Horn Sonata No 2
  • Horn Sonata No 2
  • Horn Sonata No 2
  • Horn Sonata No 2
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Horn Sonata No. 2

This is my second Horn Sonata for unaccompanied horn. Like the first, it has 3 movements, each of which can be played on their own.

1st. Movement: Andante piacere

The music of the first section is based on the opening idea. The descending glissandos and the repeated note figures should be taken in a leisurely way, a piacere, rather than in totally strict time. In bar 10, the flz should appear out of the tied note, without a fresh tongue.

From letter A, the music is based on the repeated note patterns which are gradually developed and metamorphosed into new shapes in a gradual process. At letter B, a second motif is added which is more expressive and dynamically diverse. The development of this idea reaches a climax at the rall before letter C, from where this idea becomes more frenetic and agitated until it 'tires itself out' in the pauses before letter D.

Here the original repeated note motif reappears to provide a basic ternary shape as the original ideas, changed by the development process are re-stated in their new forms. The closing pauses should be played as marked, with comma breaks, but not between the two notes in the penultimate bar.

2nd Movement: Adagio

This movement is slow and wistful, atmospheric and drifting. Each phrase should be given its own space. Each individual motif has its own rises and falls and these should be tastefully exaggerated to give them as much definition as possible. 3rd. Movement: Allegro vivace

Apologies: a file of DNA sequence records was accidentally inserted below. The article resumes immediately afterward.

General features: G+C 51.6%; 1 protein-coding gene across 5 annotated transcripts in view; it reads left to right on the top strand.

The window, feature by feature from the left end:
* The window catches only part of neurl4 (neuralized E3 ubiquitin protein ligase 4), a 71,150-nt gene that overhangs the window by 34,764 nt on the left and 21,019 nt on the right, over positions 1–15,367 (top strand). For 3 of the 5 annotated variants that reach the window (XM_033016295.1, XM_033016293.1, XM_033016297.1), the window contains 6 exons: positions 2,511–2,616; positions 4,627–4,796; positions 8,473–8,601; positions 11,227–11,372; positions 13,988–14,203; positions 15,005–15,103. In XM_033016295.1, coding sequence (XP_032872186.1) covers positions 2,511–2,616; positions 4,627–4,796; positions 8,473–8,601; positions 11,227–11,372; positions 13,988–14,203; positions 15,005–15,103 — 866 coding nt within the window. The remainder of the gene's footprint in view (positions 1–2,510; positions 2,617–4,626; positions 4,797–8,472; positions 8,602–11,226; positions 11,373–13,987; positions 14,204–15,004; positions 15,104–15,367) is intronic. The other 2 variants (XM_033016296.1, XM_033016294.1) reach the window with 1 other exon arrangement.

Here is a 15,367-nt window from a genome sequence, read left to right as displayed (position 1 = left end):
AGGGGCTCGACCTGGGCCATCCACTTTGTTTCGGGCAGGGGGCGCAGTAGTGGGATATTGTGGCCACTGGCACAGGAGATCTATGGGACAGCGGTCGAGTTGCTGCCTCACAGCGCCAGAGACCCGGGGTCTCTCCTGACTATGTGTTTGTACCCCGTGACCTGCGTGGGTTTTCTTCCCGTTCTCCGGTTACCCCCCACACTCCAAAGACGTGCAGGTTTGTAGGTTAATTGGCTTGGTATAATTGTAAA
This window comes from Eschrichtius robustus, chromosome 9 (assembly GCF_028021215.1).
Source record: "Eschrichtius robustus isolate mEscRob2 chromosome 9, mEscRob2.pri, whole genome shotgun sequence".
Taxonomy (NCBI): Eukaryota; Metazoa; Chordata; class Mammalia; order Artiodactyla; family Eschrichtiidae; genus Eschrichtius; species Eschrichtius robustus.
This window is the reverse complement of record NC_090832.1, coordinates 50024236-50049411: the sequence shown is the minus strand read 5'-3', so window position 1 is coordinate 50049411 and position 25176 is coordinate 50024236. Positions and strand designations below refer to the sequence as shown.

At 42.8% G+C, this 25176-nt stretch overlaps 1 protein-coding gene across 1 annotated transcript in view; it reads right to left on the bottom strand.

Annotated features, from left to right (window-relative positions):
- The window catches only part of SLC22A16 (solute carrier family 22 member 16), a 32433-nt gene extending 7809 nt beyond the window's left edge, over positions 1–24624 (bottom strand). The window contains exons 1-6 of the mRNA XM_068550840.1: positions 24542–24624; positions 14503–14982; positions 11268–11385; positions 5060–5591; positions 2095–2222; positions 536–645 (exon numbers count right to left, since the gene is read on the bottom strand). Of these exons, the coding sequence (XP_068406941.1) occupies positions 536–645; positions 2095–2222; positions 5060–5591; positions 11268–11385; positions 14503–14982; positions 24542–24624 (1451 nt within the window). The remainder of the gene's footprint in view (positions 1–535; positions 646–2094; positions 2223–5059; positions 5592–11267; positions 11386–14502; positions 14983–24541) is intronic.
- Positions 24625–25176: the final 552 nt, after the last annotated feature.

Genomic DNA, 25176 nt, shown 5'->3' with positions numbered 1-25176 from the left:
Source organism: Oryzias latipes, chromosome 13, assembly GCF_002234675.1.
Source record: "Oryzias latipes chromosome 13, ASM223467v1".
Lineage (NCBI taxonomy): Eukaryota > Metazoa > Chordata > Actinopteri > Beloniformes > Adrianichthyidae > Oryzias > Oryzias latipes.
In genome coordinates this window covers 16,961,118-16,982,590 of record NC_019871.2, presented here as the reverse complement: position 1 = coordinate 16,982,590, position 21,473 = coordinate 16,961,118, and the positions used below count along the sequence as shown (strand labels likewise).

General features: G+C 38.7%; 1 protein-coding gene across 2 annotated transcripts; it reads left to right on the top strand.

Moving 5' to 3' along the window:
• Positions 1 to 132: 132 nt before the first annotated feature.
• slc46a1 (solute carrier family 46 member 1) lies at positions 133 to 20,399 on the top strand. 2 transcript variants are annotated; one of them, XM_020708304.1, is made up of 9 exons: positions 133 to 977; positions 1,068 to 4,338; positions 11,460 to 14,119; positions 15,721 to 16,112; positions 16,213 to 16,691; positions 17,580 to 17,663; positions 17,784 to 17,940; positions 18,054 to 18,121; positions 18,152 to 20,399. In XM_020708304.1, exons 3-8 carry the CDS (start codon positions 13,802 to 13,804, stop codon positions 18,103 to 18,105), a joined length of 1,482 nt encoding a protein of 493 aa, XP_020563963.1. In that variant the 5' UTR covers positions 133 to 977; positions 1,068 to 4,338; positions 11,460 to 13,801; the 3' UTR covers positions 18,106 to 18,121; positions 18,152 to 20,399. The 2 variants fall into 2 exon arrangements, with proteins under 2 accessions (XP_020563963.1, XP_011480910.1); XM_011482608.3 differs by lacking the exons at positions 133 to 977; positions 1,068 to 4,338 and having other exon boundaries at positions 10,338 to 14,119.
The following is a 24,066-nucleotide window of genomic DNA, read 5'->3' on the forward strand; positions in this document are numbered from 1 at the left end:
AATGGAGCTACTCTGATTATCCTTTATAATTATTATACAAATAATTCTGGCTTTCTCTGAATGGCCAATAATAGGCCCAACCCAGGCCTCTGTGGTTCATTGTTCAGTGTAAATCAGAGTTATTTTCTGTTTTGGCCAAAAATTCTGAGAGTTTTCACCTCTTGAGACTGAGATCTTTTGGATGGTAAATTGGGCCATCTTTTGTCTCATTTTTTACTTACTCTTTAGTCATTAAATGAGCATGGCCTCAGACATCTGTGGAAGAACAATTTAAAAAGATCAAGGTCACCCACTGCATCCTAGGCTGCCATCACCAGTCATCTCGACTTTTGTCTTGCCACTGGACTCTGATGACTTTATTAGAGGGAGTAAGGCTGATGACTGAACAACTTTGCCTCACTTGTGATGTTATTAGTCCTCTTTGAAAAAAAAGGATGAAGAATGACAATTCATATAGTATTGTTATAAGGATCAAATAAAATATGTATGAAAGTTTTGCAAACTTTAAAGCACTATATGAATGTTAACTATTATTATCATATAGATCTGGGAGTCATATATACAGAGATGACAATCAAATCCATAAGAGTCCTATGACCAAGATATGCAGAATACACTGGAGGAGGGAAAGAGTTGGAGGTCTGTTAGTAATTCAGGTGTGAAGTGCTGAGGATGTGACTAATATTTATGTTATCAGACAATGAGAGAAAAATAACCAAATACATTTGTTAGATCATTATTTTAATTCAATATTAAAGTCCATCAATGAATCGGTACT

This movement is intended to be flashy and full of life. The 7/8 time signature gives it plenty of off-beat vivacity. Players will need to make sure they know what the pulse is as it shifts from 2+2+3 to 2+3+2 and 3+2+2.

Much of the material (motifs) are related to the music of the first two movements so this rousing finale will brig a sense of completeness to the performance of the sonata, though it can, of course, be played as a separate piece in its own right.

This movement is both enjoyable and challenging, requiring a good technique and counting skills. The subtle shifts to 6/8 and 5/8 - and even 3/4 time need to be treated with care.

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